After an election for Executive Planning Committee, plans for the coming year are getting underway. Al Fuson, who teaches in El Cajon, begins a two-year term replacing Curtis Lee. Craig Allen and Chuck Park were reelected for two-year terms, and Fred Jappe,
Wally Johnson, and Jerry Albert will be serving the second year of their two year terms. Jerry says that before the November election they'd like to pull off a program on "Arms Control and Public Policy" with speakers representing opposing views plus some Christian perspectives on the issues.


Bruce Rowat is secretary of the Montreal Graduate Christian Fellowship in Quebec. Bruce, an M.D., sent us an interesting folder that opens out to an oversize poster containing the year's program of both the Montreal GCF and the Montreal Teacher's Christian Fellowship. With many topics of interest to scientists, it could just as well be the program of a Montreal section of the Canadian Scientific and Christian Affiliation. In fact the CSCA tape/slide presentation on "Creation/Evolution" prepared by the Toronto section is on the TCF program, to be shown on 10 March 1977 at Presbyterian College, 3495 University Street. Maybe CSCA material and copies of JASA at that program will attract enough new members to start a local section in Montreal--or at least increase the number of CSCA members in the GCF and TCF groups.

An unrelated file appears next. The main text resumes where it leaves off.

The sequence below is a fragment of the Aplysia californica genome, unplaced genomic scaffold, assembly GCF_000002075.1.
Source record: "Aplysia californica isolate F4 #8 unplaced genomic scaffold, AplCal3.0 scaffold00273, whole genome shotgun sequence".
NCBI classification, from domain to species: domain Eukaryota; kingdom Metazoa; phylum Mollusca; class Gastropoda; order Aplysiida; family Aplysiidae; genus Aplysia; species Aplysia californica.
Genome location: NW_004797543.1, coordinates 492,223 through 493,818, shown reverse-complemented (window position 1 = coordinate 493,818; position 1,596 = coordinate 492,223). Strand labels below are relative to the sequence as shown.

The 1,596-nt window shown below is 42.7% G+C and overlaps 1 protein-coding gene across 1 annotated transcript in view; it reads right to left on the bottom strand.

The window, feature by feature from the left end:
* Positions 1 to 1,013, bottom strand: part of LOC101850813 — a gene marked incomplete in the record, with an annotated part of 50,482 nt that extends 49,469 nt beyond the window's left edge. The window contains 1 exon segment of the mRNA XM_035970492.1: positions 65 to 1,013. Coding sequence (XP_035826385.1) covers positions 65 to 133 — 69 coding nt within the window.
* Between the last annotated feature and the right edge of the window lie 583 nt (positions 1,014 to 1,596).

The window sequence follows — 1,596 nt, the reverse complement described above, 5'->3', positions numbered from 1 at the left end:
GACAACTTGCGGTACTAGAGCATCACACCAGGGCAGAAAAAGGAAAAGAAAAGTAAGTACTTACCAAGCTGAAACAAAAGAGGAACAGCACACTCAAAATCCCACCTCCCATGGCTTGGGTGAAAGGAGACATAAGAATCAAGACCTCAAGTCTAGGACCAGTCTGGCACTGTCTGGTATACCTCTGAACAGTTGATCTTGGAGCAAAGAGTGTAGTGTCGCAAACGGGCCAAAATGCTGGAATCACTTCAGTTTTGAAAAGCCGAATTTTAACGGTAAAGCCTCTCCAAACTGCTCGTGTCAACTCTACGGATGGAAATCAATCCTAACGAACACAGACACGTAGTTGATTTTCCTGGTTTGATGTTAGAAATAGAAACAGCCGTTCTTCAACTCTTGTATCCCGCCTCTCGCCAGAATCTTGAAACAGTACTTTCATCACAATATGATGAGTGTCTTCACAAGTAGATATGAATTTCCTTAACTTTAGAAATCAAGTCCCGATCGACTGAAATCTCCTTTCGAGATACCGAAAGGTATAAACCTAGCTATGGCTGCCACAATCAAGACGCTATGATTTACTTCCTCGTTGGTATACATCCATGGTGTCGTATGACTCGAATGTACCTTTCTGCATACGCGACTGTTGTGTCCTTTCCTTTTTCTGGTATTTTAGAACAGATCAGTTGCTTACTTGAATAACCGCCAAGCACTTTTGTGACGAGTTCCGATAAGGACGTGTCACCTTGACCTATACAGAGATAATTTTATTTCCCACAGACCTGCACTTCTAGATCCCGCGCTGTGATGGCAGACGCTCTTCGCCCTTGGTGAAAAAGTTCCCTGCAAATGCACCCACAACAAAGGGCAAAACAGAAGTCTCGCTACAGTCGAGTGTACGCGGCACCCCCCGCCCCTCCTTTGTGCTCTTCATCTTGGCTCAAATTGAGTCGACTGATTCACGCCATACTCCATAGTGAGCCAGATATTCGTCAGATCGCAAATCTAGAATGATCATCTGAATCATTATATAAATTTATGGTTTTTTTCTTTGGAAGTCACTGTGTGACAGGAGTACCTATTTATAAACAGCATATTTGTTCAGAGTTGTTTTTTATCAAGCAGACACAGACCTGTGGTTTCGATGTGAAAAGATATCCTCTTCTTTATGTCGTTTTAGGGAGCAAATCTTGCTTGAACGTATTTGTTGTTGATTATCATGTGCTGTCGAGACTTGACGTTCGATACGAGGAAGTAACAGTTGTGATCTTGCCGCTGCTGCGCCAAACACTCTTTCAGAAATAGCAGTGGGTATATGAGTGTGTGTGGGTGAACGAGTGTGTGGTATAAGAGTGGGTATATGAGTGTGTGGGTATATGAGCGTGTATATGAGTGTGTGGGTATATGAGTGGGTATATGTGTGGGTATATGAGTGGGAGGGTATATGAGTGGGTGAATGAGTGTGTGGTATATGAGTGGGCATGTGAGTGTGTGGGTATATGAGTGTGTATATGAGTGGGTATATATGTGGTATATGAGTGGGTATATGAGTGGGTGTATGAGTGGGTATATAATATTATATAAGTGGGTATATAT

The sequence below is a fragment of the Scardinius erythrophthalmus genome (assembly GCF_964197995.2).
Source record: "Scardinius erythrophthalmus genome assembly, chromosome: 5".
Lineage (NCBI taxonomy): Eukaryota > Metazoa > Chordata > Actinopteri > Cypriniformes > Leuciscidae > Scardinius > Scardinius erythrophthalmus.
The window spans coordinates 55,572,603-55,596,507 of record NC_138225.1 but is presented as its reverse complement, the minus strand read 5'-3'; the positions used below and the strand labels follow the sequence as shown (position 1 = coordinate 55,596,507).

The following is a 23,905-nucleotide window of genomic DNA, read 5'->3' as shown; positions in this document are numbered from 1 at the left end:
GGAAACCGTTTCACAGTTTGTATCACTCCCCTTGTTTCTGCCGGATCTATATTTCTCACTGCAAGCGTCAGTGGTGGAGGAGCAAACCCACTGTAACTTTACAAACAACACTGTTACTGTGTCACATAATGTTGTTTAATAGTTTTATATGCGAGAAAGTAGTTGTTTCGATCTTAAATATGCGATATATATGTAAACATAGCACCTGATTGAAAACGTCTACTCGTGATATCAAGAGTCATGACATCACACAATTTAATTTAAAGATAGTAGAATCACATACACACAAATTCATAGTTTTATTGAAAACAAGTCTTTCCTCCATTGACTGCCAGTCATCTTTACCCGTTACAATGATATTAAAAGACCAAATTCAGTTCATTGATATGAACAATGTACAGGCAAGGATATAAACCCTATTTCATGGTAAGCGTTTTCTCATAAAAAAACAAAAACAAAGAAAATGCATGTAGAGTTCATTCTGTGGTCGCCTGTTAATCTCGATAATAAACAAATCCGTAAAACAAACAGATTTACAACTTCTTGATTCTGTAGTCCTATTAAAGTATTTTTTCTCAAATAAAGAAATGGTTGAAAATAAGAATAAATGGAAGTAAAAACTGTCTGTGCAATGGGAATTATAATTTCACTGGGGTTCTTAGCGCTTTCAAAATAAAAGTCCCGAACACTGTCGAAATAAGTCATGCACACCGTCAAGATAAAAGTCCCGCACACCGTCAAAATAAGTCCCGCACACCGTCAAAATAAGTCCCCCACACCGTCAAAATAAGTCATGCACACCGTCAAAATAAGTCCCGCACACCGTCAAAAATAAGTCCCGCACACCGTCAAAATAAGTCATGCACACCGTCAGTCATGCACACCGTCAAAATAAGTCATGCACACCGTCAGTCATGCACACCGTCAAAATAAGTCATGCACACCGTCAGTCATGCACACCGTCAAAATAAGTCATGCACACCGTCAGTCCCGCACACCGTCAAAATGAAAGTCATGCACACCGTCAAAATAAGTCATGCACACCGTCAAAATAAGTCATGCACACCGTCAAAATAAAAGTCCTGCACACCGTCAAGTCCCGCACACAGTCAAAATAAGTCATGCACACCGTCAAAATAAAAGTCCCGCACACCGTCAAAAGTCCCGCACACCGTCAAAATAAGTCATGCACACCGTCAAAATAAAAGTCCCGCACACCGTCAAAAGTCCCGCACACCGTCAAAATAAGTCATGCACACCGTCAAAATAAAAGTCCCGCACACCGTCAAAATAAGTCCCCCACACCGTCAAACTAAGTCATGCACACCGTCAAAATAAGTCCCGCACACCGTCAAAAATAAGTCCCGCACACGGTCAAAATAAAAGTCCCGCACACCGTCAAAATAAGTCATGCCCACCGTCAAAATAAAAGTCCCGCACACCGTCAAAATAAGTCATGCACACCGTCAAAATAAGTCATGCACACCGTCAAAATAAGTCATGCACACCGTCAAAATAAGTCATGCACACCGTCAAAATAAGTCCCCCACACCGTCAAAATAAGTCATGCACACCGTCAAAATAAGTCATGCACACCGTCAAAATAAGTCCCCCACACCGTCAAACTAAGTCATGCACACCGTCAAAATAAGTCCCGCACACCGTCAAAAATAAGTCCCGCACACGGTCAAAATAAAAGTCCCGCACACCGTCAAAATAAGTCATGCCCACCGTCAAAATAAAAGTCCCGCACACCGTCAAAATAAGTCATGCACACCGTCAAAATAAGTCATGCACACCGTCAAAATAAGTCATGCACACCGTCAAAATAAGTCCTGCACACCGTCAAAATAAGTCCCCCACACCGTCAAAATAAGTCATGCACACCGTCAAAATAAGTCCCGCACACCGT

The annual fall meeting of the Western New York section of the ASA will be held at Houghton College in Houghton, N. Y. on November 5 and 6, 1976. Patricia Townsend will be the main speaker on the topic of "Tensions Between Cultural Anthropology and Christian Belief." Patricia is adjunct assistant professor of Anthropology at the State University of New York in Buffalo and will include slides and illustrations of fieldwork in Papua New Guinea.

Registration is $3.00 and will begin at 7:00 PM on Friday, Nov. 5 before the first talk by Ms. Townsend at 8:00 PM. Registration and meetings will take place in the Science Center on the campus of Houghton College. For advance registration write to: Prof. Bernie Piersma, Houghton College, Houghton, New York 14744 (Phone 716-567-2211). Overnight lodging is available.